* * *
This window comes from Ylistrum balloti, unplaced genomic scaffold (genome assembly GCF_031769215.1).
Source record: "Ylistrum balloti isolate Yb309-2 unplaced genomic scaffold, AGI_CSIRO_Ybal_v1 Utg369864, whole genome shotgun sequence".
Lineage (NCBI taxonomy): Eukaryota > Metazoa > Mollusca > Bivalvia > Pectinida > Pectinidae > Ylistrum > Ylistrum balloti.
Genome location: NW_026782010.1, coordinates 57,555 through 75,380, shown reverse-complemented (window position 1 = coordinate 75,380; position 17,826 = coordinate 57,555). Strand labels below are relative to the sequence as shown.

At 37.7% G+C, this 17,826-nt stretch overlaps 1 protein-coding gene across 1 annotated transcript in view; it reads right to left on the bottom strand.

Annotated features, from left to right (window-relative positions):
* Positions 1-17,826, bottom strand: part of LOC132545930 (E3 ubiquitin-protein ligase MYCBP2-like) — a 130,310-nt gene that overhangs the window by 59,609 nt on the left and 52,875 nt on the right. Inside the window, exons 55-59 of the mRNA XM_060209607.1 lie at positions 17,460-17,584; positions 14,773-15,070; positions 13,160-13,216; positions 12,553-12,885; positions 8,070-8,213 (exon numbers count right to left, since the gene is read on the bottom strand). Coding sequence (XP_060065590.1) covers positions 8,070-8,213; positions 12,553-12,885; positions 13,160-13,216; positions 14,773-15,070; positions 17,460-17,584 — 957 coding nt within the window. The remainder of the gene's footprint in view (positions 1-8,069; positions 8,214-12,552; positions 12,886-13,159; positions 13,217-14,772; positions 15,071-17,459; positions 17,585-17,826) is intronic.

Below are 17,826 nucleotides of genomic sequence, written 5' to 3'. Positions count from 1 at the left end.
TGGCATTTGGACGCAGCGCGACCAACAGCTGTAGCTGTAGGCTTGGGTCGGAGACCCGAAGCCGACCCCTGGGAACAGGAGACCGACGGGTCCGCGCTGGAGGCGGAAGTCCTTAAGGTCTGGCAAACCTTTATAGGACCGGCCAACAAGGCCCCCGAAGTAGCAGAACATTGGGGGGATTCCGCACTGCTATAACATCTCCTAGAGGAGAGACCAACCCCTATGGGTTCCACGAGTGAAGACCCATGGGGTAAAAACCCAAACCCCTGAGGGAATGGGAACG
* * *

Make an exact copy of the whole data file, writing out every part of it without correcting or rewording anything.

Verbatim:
This window comes from Ylistrum balloti, unplaced genomic scaffold (genome assembly GCF_031769215.1).
Source record: "Ylistrum balloti isolate Yb309-2 unplaced genomic scaffold, AGI_CSIRO_Ybal_v1 Utg369864, whole genome shotgun sequence".
Lineage (NCBI taxonomy): Eukaryota > Metazoa > Mollusca > Bivalvia > Pectinida > Pectinidae > Ylistrum > Ylistrum balloti.
Genome location: NW_026782010.1, coordinates 57,555 through 75,380, shown reverse-complemented (window position 1 = coordinate 75,380; position 17,826 = coordinate 57,555). Strand labels below are relative to the sequence as shown.

At 37.7% G+C, this 17,826-nt stretch overlaps 1 protein-coding gene across 1 annotated transcript in view; it reads right to left on the bottom strand.

Annotated features, from left to right (window-relative positions):
* Positions 1-17,826, bottom strand: part of LOC132545930 (E3 ubiquitin-protein ligase MYCBP2-like) — a 130,310-nt gene that overhangs the window by 59,609 nt on the left and 52,875 nt on the right. Inside the window, exons 55-59 of the mRNA XM_060209607.1 lie at positions 17,460-17,584; positions 14,773-15,070; positions 13,160-13,216; positions 12,553-12,885; positions 8,070-8,213 (exon numbers count right to left, since the gene is read on the bottom strand). Coding sequence (XP_060065590.1) covers positions 8,070-8,213; positions 12,553-12,885; positions 13,160-13,216; positions 14,773-15,070; positions 17,460-17,584 — 957 coding nt within the window. The remainder of the gene's footprint in view (positions 1-8,069; positions 8,214-12,552; positions 12,886-13,159; positions 13,217-14,772; positions 15,071-17,459; positions 17,585-17,826) is intronic.

Below are 17,826 nucleotides of genomic sequence, written 5' to 3'. Positions count from 1 at the left end.
TGGCATTTGGACGCAGCGCGACCAACAGCTGTAGCTGTAGGCTTGGGTCGGAGACCCGAAGCCGACCCCTGGGAACAGGAGACCGACGGGTCCGCGCTGGAGGCGGAAGTCCTTAAGGTCTGGCAAACCTTTATAGGACCGGCCAACAAGGCCCCCGAAGTAGCAGAACATTGGGGGGATTCCGCACTGCTATAACATCTCCTAGAGGAGAGACCAACCCCTATGGGTTCCACGAGTGAAGACCCATGGGGTAAAAACCCAAACCCCTGAGGGAATGGGAACG